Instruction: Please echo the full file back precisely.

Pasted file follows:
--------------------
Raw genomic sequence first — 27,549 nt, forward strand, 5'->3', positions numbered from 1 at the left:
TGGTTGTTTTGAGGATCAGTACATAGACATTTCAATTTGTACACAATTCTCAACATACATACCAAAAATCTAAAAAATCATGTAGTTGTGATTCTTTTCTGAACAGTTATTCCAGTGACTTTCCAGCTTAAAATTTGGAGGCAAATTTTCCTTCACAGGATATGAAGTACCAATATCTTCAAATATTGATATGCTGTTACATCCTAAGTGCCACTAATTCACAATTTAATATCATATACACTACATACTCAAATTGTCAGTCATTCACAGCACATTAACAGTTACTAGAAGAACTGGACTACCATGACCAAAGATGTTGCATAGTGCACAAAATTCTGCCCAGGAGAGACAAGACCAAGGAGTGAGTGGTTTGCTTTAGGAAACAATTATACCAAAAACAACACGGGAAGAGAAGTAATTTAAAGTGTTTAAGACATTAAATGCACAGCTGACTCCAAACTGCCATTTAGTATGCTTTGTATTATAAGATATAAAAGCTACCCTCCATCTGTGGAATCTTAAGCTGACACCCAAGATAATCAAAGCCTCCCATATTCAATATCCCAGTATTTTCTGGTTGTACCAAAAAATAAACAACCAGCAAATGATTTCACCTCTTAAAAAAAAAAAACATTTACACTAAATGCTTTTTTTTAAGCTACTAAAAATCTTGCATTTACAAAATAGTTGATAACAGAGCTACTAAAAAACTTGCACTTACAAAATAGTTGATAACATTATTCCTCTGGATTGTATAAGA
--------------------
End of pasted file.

Raw genomic sequence first — 27,549 nt, forward strand, 5'->3', positions numbered from 1 at the left:
TGGTTGTTTTGAGGATCAGTACATAGACATTTCAATTTGTACACAATTCTCAACATACATACCAAAAATCTAAAAAATCATGTAGTTGTGATTCTTTTCTGAACAGTTATTCCAGTGACTTTCCAGCTTAAAATTTGGAGGCAAATTTTCCTTCACAGGATATGAAGTACCAATATCTTCAAATATTGATATGCTGTTACATCCTAAGTGCCACTAATTCACAATTTAATATCATATACACTACATACTCAAATTGTCAGTCATTCACAGCACATTAACAGTTACTAGAAGAACTGGACTACCATGACCAAAGATGTTGCATAGTGCACAAAATTCTGCCCAGGAGAGACAAGACCAAGGAGTGAGTGGTTTGCTTTAGGAAACAATTATACCAAAAACAACACGGGAAGAGAAGTAATTTAAAGTGTTTAAGACATTAAATGCACAGCTGACTCCAAACTGCCATTTAGTATGCTTTGTATTATAAGATATAAAAGCTACCCTCCATCTGTGGAATCTTAAGCTGACACCCAAGATAATCAAAGCCTCCCATATTCAATATCCCAGTATTTTCTGGTTGTACCAAAAAATAAACAACCAGCAAATGATTTCACCTCTTAAAAAAAAAAAACATTTACACTAAATGCTTTTTTTTAAGCTACTAAAAATCTTGCATTTACAAAATAGTTGATAACAGAGCTACTAAAAAACTTGCACTTACAAAATAGTTGATAACATTATTCCTCTGGATTGTATAAGA